Friday 7 August 2020

Peak Bean

They also serve [dinner] who only stand and wait. At the end of April I planted out a few handfuls of haricot beans saved from last year, which sprouted on All Fool's Day. Back then, we were scavenging wild garlic for our ration-of-greens and still anticipating a last late frost. The frost came in May and scythed through the outdoor kitchen gardens of many of our friends-and-neighbours <shakes defiant fist at the sky-gods>. But our beans were cosy-up in the polytunnel and starting to need string and stakes. We are now at peak bean and I am on my knees and up a ladder every tuthree days picking the harvest. At the beginning of last week I picked two canvas bags full: the choicest 3 lbs [=450g, garden produce is packed Old Style] we sent to our neighbours and I chopped and blanched the lumpier lads for the freezer [4 x 300g packed in oval soup-tubs]; and I made three meals out of that harvest.  Then on Saturday I went at it again:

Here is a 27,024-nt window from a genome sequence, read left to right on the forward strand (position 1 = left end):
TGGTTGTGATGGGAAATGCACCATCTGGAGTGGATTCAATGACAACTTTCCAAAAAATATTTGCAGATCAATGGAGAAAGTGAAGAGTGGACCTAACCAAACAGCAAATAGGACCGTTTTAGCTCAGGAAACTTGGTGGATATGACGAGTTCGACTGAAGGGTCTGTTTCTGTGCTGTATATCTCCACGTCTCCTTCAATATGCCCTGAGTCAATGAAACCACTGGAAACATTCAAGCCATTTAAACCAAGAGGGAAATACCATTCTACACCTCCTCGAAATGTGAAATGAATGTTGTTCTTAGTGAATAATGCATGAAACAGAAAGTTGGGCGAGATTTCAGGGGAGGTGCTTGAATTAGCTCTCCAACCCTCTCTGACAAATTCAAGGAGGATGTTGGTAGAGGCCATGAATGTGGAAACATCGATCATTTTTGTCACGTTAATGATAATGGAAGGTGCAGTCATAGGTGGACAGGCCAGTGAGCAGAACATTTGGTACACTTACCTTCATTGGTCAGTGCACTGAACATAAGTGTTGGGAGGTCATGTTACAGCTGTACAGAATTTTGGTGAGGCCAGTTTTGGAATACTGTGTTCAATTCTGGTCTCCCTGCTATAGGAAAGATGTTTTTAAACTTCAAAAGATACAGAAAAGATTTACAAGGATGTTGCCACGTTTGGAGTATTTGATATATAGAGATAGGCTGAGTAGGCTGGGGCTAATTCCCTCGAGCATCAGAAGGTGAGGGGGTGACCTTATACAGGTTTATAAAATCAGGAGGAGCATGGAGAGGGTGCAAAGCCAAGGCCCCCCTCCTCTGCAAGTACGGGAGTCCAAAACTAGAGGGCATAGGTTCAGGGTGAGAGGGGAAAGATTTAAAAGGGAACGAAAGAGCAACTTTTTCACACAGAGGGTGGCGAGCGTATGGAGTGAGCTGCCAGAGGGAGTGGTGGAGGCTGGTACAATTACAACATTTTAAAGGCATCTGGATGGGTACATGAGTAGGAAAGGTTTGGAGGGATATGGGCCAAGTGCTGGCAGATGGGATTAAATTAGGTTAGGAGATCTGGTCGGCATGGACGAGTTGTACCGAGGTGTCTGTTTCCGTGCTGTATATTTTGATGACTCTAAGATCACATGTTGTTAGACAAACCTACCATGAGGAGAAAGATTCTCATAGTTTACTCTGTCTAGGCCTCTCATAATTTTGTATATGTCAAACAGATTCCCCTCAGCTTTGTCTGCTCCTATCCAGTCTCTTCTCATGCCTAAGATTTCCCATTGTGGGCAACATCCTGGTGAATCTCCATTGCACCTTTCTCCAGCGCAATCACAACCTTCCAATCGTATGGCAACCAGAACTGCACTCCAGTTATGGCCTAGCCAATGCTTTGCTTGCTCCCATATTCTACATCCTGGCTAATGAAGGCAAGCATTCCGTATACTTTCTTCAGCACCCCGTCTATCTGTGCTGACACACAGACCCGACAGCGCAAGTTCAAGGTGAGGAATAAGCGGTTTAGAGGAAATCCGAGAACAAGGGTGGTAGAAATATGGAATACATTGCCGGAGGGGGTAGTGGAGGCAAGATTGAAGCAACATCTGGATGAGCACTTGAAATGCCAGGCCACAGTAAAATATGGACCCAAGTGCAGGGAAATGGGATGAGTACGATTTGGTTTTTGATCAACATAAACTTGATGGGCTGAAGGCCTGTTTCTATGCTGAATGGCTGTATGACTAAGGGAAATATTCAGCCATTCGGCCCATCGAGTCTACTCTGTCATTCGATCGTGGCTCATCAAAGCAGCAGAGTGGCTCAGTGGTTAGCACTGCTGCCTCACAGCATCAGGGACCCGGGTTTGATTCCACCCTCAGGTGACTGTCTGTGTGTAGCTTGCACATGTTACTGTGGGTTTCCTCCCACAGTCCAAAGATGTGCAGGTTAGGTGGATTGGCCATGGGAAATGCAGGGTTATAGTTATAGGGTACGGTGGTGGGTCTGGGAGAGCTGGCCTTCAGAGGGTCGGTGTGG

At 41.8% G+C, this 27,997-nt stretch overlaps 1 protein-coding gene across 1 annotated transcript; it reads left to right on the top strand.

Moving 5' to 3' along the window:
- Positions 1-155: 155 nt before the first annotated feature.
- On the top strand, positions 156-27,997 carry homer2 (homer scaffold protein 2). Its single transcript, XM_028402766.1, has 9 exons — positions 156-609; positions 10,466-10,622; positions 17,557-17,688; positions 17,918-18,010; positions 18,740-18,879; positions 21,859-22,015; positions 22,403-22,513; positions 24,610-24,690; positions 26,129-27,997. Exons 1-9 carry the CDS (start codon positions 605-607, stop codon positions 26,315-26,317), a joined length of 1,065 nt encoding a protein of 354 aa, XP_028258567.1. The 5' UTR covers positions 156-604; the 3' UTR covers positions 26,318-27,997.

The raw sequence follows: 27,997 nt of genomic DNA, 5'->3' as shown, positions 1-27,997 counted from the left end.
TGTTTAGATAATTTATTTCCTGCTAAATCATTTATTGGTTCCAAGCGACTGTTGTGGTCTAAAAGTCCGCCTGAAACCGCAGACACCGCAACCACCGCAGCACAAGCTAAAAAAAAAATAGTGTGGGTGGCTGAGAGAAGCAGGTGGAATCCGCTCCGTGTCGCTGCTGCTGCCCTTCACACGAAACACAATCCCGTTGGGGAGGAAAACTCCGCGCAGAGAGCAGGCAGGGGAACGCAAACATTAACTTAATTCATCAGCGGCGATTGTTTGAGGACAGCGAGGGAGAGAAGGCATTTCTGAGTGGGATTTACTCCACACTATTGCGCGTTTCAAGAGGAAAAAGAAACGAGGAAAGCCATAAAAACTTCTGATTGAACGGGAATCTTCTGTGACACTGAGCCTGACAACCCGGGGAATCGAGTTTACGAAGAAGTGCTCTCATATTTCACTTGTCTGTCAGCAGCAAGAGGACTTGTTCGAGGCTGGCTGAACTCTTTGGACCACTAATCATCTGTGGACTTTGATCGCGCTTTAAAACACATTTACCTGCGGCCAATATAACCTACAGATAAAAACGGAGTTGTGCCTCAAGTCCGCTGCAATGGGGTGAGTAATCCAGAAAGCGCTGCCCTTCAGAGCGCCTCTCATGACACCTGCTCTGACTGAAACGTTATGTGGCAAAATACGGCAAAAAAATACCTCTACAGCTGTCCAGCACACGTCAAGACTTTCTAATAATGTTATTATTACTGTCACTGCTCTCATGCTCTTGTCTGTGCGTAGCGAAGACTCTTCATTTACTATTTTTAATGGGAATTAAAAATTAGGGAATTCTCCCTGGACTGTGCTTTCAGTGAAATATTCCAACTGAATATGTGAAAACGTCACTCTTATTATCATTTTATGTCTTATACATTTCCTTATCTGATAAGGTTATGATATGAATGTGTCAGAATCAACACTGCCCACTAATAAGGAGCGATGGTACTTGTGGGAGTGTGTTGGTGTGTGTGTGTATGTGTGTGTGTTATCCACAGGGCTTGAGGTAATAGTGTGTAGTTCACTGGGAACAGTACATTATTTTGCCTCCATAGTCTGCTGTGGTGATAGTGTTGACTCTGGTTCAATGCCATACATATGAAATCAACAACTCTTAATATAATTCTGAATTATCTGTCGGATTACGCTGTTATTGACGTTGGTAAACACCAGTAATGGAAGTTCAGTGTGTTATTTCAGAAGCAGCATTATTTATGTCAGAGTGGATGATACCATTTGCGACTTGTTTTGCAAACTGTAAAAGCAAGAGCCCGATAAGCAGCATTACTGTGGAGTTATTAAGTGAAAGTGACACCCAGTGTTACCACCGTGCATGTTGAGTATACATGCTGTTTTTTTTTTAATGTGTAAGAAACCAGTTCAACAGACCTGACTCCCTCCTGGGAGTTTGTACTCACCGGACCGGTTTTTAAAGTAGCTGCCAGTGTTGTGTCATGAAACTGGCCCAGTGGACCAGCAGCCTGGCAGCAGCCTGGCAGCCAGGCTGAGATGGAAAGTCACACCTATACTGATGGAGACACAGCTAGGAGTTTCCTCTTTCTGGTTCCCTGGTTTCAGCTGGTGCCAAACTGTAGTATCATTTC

I include a tea-pot for scale. On Sunday, I was up the ladder again because the weight of foliage (and more beans) had broken one of the supporting strings and I had to jury-rig some more rigging. This variety of bean will happily grow to 4.5m (the height of the polytunnel) if string and sticks are set for support. We now have a wall of beans . . . for nothing. The peas which we bought in a garden centre for ready money have been pathetic. It would have been far better to invest in Cap'n Birdeye's frozen peas and leave room in the garden for anything else.

At the beginning of May, as an experiment, I planted the sprouty end of two potatoes into a couple of feed-sacks half full of compost and filled the bags up with straw as a mulch. The results [R with a tea-spoon for scale, is the harvest from one half potato and 13 weeks of time] are better than peas, much worse than beans. 10 potatoes mostly tiny is a meal for two. I think I'll try that again next year though. It's like no-dig [=lazy-arse] spuds where you lay out the potatoes on any convenient patch of ground and cover them with a generous layer of straw. We've tried that in prior years, without a great deal of success. I think that paper spud-sacks are better than plastic fertiliser sacks with holes cut in the bottom. I can imagine it getting really sweaty and mycelial inside an air-tight plastic sack even if the top is open. But do not <spill alert> at any stage, attempt to move paper sacks filled with damp compost. Note to self :try both next year.

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